Newshub reports the Government will limit 90-day trial periods to businesses with fewer than 20 employees. The trials will be scrapped for all larger businesses.
90-day trials were introduced by the National Government for small businesses in 2009 and extended to all employers in 2010. They allow employers to ‘trial’ new employees for up to 90 days.
The idea was to encourage employees to take on higher-risk job seekers.
A Treasury-funded study published in 2016 found no evidence the trail periods had any impact on the number of people hired, including the hiring of disadvantaged jobseekers.
Keeping the trials for small businesses is a win for Government coalition partner New Zealand First.
“It was New Zealand First who wished there to be that carve out to allow small businesses to use 90 days,” Prime Minister Jacinda Ardern said at the announcement on Thursday.
Most of the new Government’s other workplace changes will do away with employment law changes introduced by the previous National Government, largely concerning union rights and collective bargaining.
New proposals are all union-based. They include a requirement to pay union delegates for representing other workers and greater protections against discrimination for union members.
Major roll-backs are:
- Restoration of statutory rest and meal breaks
- Restriction of 90 day trial periods to SME employers (less than 20 employees)
- Reinstatement will be restored as the primary remedy to unfair dismissal
- Further protections for employees in the “vulnerable industries” (Part 6A)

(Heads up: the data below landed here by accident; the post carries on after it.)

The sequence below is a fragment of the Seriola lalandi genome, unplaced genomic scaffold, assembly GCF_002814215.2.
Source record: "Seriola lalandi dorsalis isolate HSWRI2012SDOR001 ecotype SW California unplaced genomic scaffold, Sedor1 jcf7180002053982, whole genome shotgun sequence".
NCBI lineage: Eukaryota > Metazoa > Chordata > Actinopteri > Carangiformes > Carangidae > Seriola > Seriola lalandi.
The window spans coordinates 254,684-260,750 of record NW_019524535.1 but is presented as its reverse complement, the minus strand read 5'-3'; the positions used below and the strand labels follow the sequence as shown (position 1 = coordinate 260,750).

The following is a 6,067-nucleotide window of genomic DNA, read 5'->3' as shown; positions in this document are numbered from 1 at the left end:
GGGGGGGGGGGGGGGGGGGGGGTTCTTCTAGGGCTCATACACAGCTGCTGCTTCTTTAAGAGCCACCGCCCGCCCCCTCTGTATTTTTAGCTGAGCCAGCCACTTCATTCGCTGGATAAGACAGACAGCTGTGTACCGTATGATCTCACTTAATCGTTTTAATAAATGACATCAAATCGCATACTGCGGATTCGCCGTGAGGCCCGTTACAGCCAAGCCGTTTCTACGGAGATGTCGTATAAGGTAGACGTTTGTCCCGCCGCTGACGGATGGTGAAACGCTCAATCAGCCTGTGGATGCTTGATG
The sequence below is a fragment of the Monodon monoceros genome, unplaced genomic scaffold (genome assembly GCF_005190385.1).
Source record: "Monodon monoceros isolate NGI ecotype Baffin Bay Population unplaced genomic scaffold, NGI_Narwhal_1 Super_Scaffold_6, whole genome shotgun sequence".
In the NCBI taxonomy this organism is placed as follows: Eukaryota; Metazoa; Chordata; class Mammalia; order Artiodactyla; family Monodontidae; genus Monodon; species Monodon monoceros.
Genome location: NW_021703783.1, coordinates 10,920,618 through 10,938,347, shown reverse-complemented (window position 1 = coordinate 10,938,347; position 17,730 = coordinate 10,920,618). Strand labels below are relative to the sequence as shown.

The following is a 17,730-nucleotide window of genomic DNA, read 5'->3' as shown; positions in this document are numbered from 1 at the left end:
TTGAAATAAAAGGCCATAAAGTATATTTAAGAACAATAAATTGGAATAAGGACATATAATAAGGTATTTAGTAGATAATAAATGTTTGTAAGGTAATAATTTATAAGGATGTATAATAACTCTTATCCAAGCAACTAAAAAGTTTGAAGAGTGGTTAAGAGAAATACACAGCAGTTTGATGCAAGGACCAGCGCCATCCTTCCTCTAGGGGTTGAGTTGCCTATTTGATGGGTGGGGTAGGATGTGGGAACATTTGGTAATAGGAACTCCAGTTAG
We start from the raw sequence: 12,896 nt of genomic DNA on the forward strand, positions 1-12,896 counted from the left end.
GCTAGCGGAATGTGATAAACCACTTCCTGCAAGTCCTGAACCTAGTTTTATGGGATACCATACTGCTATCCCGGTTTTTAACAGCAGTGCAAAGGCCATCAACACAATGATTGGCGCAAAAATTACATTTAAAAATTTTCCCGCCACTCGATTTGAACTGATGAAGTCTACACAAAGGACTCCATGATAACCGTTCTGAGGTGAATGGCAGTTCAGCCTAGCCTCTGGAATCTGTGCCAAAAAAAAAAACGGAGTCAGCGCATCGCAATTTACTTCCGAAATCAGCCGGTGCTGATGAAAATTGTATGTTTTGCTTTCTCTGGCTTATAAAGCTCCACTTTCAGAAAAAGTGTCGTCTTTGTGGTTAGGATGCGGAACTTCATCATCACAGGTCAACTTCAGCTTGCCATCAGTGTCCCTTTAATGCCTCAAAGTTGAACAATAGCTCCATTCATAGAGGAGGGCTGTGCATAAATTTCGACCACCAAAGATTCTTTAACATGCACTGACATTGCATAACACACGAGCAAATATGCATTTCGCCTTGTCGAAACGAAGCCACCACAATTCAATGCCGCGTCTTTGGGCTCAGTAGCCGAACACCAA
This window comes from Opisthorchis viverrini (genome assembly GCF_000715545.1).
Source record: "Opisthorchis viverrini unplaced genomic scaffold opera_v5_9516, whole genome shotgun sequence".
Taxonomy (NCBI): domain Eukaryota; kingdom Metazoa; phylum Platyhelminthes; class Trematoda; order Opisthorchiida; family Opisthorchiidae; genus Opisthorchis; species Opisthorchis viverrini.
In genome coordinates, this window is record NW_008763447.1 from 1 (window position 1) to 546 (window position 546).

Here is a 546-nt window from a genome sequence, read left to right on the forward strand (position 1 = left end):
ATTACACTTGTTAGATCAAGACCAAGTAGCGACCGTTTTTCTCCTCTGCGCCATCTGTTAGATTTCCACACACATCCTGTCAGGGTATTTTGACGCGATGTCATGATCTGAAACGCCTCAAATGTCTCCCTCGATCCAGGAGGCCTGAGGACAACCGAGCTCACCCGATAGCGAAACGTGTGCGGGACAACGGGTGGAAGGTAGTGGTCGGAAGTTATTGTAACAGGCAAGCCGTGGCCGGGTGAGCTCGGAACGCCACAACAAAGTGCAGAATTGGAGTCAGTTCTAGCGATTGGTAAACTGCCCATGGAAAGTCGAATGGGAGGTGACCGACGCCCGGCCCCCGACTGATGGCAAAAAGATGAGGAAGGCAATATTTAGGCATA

- Restoration of the duty to conclude bargaining unless there is a good reason not to
- Restoration of the earlier initiation timeframes for unions in collective bargaining
- Removal of the MECA opt out where employers can refuse to bargain for a multi-employer collective agreement
- Restoration of the 30 day rule where for the first 30 days new employees must be employed under terms consistent with the collective agreement
- Repeal of partial strike pay deductions
- Restoration of union access without prior employer consent
New proposals are:
- A requirement to include pay rates in collective agreements
- A requirement for employers to provide reasonable paid time for union delegates to represent other workers (for example in collective bargaining)
- A requirement for employers to pass on information about unions in the workplace to prospective employees along with a form for the employee to indicate whether they want to be a member
- Greater protections against discrimination for union members including an extension of the 12 month threshold to 18 months relating to discrimination based on union activities and new protections against discrimination on the basis of being a union member.